Fourth, the comment entirely ignores the harm of speech codes in the first place. It argues that the court should have only considered the code if it had been directly applied to a particular student who then brought a suit. What the author fails to understand is that unconstitutional restrictions on free speech are harmful in and of themselves. Let’s say, for example, Congress passed a law declaring that no criticism of the president is allowed. The existence of such a law would cause most people who are either afraid or law-abiding (or some combination of the two) to shut up about the president. Even if Congress claimed that it didn’t, in fact, plan to enforce this law, it wouldn’t matter, as it would still have a chilling effect on speech. Same with speech codes on campus–their mere existence chills speech on campus, because students know that they run the risk of punishment for engaging in protected but unpopular speech. That’s unacceptable.

There is another crucial harm that speech codes cause: They are miseducating an entire generation about their free speech rights and the free speech rights of others. This HLR comment is genuine evidence of this fact.

I could go on about the dangers of speech codes, and indeed you can see numerous insane examples of abuses of speech codes in my previous Huffington Post blogs and hear about them in my recent interview with Reason magazine. But the final reason why the HLR comment was so frustrating to us was that it relied on shoddy, unforgivably incomplete research to reach a conclusion that limits the rights of their fellow students. That is more than ironic, it’s more than frustrating; frankly, it’s unworthy of such a venerable publication.

View this article at The Huffington Post.

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Schools: Harvard University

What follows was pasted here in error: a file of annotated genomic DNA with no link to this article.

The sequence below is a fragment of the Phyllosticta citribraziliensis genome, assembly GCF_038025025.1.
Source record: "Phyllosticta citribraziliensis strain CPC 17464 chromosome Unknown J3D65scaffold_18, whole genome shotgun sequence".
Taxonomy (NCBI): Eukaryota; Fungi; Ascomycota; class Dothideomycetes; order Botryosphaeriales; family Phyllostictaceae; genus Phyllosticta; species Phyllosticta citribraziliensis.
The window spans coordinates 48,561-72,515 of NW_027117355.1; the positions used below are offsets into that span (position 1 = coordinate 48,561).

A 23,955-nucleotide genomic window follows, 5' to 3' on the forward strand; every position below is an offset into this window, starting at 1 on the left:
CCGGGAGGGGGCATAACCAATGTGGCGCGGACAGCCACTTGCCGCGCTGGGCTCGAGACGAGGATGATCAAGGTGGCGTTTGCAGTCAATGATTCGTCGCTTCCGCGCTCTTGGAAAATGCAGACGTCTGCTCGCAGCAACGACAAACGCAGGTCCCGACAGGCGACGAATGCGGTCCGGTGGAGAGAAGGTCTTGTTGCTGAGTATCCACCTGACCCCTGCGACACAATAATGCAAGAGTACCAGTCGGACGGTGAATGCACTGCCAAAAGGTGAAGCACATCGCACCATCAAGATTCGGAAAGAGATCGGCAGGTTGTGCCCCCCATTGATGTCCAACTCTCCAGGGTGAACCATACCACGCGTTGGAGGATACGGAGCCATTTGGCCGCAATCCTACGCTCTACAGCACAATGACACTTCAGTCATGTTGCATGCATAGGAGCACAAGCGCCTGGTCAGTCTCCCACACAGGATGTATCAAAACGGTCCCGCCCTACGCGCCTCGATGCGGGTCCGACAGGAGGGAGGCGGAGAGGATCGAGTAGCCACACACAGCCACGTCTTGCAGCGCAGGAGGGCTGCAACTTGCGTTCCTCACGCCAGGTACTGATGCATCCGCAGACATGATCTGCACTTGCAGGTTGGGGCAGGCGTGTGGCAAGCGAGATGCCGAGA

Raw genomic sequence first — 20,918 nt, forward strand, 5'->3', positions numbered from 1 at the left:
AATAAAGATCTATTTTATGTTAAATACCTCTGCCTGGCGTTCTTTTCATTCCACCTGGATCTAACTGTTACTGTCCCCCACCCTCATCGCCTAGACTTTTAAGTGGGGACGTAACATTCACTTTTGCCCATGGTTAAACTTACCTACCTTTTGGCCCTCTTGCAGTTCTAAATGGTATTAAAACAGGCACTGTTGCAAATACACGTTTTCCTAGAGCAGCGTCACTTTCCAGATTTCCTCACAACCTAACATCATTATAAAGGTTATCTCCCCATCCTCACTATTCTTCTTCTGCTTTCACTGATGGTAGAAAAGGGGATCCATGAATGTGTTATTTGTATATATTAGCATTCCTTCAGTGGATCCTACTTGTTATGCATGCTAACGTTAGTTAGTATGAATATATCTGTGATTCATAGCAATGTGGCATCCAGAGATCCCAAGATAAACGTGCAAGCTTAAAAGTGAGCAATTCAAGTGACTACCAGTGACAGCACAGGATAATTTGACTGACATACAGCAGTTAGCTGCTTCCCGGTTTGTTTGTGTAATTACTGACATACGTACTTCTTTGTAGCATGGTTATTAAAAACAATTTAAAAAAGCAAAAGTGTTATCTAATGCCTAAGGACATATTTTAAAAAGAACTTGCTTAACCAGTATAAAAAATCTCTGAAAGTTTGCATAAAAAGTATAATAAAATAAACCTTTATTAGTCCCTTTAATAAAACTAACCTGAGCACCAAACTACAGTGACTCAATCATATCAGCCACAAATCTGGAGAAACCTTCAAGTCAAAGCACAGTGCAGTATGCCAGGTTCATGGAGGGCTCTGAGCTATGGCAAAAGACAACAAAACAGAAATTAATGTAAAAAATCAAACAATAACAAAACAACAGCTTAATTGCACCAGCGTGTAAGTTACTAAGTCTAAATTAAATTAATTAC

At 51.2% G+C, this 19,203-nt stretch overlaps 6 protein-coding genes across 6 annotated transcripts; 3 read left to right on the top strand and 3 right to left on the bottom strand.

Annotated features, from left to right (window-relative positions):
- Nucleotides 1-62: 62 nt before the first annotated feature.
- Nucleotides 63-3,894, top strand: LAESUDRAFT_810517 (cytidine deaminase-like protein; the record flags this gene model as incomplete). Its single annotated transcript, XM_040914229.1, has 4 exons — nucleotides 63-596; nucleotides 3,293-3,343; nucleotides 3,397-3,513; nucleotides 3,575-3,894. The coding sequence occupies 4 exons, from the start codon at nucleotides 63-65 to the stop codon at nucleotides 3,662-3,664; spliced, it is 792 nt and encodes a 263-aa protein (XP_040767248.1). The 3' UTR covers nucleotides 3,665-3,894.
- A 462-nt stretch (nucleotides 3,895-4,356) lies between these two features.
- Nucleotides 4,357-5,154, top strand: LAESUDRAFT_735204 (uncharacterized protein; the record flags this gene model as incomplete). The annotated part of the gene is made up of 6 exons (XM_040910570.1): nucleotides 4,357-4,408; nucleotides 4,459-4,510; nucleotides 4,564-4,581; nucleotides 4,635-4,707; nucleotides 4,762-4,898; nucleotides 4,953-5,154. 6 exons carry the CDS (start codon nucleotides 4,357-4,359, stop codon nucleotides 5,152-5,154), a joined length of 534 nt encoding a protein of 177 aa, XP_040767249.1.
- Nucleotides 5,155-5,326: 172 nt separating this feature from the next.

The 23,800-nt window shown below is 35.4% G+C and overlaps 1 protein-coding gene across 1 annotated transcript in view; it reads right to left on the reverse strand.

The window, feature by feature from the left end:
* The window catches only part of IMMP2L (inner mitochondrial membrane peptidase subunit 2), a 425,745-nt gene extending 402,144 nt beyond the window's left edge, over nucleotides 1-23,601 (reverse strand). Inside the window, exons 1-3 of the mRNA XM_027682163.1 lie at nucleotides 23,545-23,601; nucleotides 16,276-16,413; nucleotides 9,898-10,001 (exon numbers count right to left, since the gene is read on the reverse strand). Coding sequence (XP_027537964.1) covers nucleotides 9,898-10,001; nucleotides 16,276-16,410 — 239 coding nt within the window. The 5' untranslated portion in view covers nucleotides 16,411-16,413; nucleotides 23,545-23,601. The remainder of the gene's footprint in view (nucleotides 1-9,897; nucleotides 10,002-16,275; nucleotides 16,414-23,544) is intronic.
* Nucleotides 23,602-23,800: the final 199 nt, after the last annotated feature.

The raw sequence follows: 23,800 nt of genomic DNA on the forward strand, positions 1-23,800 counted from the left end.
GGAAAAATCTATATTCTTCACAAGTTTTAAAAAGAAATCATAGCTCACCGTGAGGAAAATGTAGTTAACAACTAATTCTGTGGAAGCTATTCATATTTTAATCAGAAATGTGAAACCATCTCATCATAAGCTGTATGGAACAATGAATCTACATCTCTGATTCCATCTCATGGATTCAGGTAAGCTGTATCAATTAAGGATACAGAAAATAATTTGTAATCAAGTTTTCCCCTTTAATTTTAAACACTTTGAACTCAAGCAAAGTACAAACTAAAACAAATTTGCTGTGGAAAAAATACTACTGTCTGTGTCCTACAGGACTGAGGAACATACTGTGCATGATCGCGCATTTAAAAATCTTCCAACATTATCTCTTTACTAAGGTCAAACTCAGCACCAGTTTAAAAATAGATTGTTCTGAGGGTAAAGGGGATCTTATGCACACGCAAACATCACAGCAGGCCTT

Why the ‘Harvard Law Review’ comment defending campus speech codes matters

August 20, 2009

Today the good folks over at the Law Librarian Blog (LLB) picked up on the recent kerfuffle surrounding a student-authored case comment that appeared in the April issue of the Harvard Law Review. The HLR comment–published unsigned, per the journal’s policy–strongly criticized the United States Court of Appeals for the Third Circuit’s 2008 decision to overturn Temple University’s speech code, arguing that speech codes are constitutional and that the case (DeJohn v. Temple University, 537 F.3d 301 (3d Cir. 2008)) was wrongly decided.

Kelly Sarabyn, my colleague at the Foundation for Individual Rights In Education, tore the comment to pieces in an extensive post earlier this month. Kelly’s response emphasized that the comment failed to cite a single case in the 20 year history of speech code litigation, misrepresented and ignored relevant Supreme Court holdings, and matter-of-factly asserted that college students should have even fewer rights to speak freely than grade school students or private employees in professional offices.

LLB also cites a blog by a former FIRE president and our current legal director to conclude that "obviously FIRE is trying to minimize the impact the comment may have by all means possible." And LLB is absolutely right–though they did miss the funniest blog post of all on the comment, published over at Riley Waggman’s Diploma Mill blog.

One might wonder why we are so concerned with a single student-authored law review comment. Glad you asked. I’m happy to list some of the reasons: